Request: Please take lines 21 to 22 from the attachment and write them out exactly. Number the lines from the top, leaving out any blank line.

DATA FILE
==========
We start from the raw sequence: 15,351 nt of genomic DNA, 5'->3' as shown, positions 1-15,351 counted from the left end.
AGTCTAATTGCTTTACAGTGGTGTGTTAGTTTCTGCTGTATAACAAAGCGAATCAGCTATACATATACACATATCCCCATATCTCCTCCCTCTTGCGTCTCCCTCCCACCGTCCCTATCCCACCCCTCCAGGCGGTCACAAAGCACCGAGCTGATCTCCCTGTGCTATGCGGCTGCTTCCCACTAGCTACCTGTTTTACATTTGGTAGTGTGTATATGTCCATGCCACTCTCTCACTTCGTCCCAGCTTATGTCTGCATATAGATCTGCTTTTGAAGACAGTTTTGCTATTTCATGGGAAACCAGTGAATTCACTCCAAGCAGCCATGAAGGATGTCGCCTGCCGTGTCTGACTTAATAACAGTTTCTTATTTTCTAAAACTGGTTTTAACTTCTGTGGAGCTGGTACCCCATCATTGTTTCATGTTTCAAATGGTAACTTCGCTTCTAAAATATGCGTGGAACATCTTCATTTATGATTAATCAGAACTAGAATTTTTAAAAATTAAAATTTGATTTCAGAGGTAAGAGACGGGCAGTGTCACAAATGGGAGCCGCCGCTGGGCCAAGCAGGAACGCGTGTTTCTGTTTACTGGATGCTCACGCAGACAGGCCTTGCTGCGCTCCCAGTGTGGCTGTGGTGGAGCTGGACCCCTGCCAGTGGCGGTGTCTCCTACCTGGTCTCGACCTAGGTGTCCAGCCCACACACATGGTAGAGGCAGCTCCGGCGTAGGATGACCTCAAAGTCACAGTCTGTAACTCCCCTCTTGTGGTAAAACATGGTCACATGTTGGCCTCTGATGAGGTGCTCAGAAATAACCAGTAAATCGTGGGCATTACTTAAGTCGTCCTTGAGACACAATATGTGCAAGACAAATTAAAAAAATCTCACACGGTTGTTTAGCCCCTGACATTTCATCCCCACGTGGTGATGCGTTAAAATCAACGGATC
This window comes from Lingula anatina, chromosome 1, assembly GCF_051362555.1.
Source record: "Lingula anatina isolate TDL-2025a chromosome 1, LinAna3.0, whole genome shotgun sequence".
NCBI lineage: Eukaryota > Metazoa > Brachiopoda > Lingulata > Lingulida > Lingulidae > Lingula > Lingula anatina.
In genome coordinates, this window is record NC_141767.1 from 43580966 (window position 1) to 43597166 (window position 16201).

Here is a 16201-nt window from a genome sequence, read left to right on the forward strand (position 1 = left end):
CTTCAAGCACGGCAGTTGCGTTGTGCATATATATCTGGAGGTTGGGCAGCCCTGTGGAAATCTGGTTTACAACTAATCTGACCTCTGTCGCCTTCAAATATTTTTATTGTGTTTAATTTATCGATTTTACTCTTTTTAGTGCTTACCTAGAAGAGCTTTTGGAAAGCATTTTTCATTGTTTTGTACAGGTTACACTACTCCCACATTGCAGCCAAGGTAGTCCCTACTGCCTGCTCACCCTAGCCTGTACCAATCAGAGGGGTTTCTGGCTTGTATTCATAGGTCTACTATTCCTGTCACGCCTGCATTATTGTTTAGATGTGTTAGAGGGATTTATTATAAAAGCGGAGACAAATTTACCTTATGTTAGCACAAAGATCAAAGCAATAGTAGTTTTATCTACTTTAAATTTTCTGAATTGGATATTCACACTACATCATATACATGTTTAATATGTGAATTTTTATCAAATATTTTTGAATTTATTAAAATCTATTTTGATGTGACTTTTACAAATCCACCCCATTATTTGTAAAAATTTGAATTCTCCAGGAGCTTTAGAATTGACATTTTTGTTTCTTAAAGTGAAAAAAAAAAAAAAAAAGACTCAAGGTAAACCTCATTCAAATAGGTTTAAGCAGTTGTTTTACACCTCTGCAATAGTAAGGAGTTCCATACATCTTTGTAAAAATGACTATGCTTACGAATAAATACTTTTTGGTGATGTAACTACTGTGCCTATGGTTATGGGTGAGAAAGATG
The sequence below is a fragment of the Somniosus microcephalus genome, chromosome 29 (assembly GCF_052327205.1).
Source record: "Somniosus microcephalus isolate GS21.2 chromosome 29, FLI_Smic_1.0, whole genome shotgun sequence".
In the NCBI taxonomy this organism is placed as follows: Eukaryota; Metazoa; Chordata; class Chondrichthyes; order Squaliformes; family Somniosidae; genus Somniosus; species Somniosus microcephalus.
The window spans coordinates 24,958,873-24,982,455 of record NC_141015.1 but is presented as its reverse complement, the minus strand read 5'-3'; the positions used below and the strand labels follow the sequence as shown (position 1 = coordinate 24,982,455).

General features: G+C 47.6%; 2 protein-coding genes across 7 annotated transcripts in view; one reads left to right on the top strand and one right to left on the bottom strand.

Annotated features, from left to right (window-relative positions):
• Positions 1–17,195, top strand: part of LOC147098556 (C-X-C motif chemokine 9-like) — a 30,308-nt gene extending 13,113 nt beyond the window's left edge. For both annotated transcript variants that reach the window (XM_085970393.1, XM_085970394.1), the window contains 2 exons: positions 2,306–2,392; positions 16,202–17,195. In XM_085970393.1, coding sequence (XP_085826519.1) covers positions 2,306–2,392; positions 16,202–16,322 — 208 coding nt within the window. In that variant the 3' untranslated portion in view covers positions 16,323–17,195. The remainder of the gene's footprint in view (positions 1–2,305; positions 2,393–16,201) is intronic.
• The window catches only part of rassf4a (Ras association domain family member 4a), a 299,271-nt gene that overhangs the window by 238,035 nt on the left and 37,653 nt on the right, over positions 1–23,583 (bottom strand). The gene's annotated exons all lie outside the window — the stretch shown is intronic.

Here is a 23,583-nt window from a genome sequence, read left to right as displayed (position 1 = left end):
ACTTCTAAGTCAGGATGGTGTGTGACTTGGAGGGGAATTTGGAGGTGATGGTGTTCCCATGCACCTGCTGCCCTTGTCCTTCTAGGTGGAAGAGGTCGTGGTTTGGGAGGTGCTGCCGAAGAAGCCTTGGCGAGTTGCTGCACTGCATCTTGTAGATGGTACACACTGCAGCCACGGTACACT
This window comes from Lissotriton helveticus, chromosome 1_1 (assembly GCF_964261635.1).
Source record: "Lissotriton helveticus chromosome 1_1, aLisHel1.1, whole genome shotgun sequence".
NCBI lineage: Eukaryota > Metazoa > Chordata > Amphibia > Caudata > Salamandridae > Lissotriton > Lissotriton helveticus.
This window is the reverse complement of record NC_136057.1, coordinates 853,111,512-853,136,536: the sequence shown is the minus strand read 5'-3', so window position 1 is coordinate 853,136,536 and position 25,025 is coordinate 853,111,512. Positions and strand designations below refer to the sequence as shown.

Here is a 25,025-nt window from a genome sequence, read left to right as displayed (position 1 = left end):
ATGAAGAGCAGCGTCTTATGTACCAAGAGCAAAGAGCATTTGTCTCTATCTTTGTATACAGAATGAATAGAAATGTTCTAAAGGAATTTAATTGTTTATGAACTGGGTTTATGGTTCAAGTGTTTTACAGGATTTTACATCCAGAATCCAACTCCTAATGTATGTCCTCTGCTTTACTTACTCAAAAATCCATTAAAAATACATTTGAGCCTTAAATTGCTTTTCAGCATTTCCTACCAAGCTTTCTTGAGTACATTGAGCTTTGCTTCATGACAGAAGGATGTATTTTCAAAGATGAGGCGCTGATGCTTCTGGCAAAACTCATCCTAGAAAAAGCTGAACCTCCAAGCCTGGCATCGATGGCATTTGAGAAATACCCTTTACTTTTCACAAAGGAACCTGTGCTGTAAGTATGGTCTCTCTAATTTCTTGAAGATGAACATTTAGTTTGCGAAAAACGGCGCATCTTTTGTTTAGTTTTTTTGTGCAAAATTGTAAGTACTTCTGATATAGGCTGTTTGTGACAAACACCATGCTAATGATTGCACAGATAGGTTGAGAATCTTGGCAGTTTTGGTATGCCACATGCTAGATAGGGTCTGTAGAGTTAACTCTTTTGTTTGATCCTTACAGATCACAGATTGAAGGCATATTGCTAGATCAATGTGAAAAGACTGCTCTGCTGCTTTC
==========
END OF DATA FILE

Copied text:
NCBI lineage: Eukaryota > Metazoa > Chordata > Amphibia > Caudata > Salamandridae > Lissotriton > Lissotriton helveticus.
This window is the reverse complement of record NC_136057.1, coordinates 853,111,512-853,136,536: the sequence shown is the minus strand read 5'-3', so window position 1 is coordinate 853,136,536 and position 25,025 is coordinate 853,111,512. Positions and strand designations below refer to the sequence as shown.